When Michelle arrived the next day, I put the dogs in the yard so they wouldn’t bother her. I’d already picked up the kitchen as much as I could, putting away all the dishes and clutter. I’d swept the floor. I’d grimaced at the thought of scrubbing it, even though that’s exactly what I had asked someone else to do. As Michelle walked into the kitchen, I fumbled through the story of hurting my back, and Michelle nodded, knowingly, and told me about her herniated disks. My hands found each other, and I fiddled with my ring.
“Okay,” I said. “I guess I’ll leave you to it. I have to check up on some emails today, so I’ll just be in the next room.”
Michelle nodded and walked toward the front door to get more supplies.
She ended up cleaning for four hours that afternoon, and I chatted with her a bit whenever I grabbed a glass of water, or something from the fridge. I gazed at her yellow gloves; her bucket full of water, soapy from Murphy’s Oil; and the scrubby sponge that looked to be on its last leg, but was new when she arrived. She was often on her knees or sitting when we talked, and I tried not to make a face. I remembered what it was like to talk to a client in the position Michelle was in: on her knees, looking up at a person the same age or younger who has hired you to clean a huge house by yourself, and I told her so, asking her if she needed anything.
“No,” she said, then asked how long I cleaned houses. We ended up talking for quite some time. I eventually told her about my book.
“Oh, my daughter would love to read that! She wants to be a writer,” Michelle said. I ran to get her a copy, pausing to personalize and sign it first.
When she left, I wrote a check for $40 an hour instead of $30, and said I might need more help with cleaning out my old house for my landlord. She smiled, and we agreed to keep in touch.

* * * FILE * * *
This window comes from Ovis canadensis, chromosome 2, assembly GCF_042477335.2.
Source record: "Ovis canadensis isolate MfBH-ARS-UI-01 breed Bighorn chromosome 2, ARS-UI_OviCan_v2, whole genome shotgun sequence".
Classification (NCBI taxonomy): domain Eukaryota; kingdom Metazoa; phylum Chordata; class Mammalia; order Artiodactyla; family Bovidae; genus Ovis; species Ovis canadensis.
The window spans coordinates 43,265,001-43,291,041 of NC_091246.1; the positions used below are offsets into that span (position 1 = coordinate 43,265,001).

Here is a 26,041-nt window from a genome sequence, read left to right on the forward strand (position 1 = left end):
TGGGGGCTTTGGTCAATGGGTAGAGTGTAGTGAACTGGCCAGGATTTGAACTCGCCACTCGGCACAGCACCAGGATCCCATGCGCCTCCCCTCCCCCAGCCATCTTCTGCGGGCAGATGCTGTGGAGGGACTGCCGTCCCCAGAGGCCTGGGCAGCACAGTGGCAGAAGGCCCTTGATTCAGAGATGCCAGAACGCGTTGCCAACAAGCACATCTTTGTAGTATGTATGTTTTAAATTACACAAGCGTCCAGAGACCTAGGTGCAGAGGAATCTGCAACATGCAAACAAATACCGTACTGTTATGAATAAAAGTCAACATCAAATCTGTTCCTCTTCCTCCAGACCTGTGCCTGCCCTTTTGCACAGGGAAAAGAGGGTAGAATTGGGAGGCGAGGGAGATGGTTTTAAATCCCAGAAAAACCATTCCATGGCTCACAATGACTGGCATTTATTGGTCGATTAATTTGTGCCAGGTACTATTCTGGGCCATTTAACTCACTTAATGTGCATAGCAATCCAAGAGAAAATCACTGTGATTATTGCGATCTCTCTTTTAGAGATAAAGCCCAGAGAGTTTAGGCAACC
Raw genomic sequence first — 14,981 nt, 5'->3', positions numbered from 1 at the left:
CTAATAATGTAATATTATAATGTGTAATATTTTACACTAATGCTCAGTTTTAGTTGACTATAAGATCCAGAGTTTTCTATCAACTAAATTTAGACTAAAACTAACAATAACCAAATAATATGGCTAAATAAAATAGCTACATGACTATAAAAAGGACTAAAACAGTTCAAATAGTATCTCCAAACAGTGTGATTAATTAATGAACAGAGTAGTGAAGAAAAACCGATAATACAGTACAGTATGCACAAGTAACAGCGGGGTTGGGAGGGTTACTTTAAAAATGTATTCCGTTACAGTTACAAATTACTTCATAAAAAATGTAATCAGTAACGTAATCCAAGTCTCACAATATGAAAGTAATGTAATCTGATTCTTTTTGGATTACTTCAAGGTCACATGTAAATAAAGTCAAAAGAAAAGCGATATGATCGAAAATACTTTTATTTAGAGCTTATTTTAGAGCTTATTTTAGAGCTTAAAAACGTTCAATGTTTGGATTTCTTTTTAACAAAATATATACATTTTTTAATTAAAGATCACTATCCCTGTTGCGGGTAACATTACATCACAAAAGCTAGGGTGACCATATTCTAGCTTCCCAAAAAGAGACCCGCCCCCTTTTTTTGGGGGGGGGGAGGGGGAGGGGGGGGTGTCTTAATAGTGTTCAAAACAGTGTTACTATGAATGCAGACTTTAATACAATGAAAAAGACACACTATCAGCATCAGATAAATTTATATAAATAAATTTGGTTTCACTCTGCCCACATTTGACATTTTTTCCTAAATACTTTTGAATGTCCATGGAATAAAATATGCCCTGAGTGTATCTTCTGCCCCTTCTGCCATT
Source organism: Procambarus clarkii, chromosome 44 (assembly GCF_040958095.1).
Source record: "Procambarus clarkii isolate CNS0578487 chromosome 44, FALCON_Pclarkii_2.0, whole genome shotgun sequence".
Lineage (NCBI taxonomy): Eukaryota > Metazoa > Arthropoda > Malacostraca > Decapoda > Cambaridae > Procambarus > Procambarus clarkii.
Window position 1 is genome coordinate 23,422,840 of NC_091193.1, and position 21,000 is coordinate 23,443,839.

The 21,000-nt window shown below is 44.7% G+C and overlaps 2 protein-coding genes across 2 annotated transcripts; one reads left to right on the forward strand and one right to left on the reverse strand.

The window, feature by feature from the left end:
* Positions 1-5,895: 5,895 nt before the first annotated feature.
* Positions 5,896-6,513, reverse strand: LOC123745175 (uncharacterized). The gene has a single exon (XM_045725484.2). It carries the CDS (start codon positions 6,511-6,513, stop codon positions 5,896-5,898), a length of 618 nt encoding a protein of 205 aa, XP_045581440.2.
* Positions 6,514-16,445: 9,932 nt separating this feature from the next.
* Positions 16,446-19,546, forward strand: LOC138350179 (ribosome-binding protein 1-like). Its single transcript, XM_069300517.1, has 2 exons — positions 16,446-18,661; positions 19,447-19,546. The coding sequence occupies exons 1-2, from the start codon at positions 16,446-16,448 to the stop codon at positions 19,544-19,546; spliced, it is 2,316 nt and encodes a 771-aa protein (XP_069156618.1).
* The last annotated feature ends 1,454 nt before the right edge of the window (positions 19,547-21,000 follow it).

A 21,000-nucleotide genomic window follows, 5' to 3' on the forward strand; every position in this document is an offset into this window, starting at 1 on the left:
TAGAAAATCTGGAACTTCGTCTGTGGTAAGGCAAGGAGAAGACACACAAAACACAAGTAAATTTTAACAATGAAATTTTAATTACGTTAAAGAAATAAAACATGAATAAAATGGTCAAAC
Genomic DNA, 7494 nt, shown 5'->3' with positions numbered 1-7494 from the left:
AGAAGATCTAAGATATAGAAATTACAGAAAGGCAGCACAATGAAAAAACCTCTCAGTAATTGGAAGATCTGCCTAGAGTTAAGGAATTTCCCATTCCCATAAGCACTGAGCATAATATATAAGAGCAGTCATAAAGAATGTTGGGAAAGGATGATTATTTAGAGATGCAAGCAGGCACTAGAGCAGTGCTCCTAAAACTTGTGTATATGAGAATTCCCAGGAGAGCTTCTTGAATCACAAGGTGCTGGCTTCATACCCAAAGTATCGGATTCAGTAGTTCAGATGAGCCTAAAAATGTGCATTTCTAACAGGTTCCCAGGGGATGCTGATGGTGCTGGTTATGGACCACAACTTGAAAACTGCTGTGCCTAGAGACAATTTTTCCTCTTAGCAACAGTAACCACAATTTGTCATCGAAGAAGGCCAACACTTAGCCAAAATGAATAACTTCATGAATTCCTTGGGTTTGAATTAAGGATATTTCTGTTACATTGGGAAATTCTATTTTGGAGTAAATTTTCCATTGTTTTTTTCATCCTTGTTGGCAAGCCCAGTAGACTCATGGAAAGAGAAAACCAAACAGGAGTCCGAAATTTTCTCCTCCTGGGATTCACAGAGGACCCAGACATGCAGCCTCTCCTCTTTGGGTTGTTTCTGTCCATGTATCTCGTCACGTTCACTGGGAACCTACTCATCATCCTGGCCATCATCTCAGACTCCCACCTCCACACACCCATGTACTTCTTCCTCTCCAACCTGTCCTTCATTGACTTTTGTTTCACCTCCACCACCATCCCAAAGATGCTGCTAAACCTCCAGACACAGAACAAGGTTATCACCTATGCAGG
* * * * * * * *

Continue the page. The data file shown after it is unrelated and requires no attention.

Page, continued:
That night my back went out completely, and I was in bed for three days. The pain was some of the most excruciating I’d ever experienced; my left leg later went numb. By the time I saw Michelle again to do a walk-through at my old house, it was the third day I’d been able to walk more than a few feet, and I told her so.
“Yeah,” she said, rubbing her lower spine. “I hurt my back carrying a cooler this weekend when we were camping.” She’d already had a long day. “That’s why I was late getting here. Moving a little slower, I guess.”
“Oh God, don’t worry,” I said, wanting to hug her, but refraining. “I definitely know how that goes.” I shifted my weight from my left leg, almost standing on one foot from the feeling of numbness and residual pain. “So,” I began, “you won’t have to do much here, I don’t think,” and I started to walk into the garage.
Michelle did the move-out clean while I was in California for a speaking gig, texting how well it worked out because a couple of other clients had canceled and she really needed some hours to fill. She quoted me a price and ended up charging me close to it, but I paid her a lot more. When she texted about what she thought was a mistake, I told her the extra money was a tip, grateful to be able to afford to do that.
Days after Michelle had cleaned out my old house, when I finally went back to finish clearing out the garage, I slowly walked through each room. Everything looked so perfect, so spotless, I couldn’t believe she’d done it in a day. Michelle left lines in the carpet, placed onto the kitchen counter the little toys and bouncy balls she’d found tucked into the girls’ closets, and folded the toilet-paper rolls into a triangle. I smiled, looking down at that little detail, wondering whether my clients had ever appreciated my work the way I was now appreciating hers.
Then my mind traveled back to a moment from the previous week when I was showing her around that place. I had been standing in the bathroom when I looked down at the toilet and let out a huge sigh. Asking her to clean my new kitchen was one thing—it wasn’t my mess. And for the most part, the move-out clean was pretty basic: vacuuming, mopping, washing the windows, and such. But asking her to clean the toilet—the one thing I’d said, even boasted, I’d never do—pained me. I couldn’t remember the last time I’d cleaned my old bathroom, maybe a week before I’d moved out, and I knew from experience there were spots beneath the rim and at the base that would require attention. I knew my back wouldn’t let me clean it, so I had to ask her to do it for me. There I was.
“This is hard for me, asking you to do this.” I looked down, knowing she would have to get on her knees to get behind the base, basically hugging a stranger’s toilet. “I told myself I’d never ask someone to do this.” My voice cracked.
She gave me a half smile, and for a second I thought she was going to pat my shoulder. “We all need help sometimes,” she said to me. I knew it was true, people need help, but if it weren’t for my physical inability, I wouldn’t have considered asking for it. I looked down and nodded, feeling the familiar negative thoughts of failure. I breathed in, and instead let the vulnerability pour into me. In that profound moment, I believed her. I needed help. And that was, for once, okay.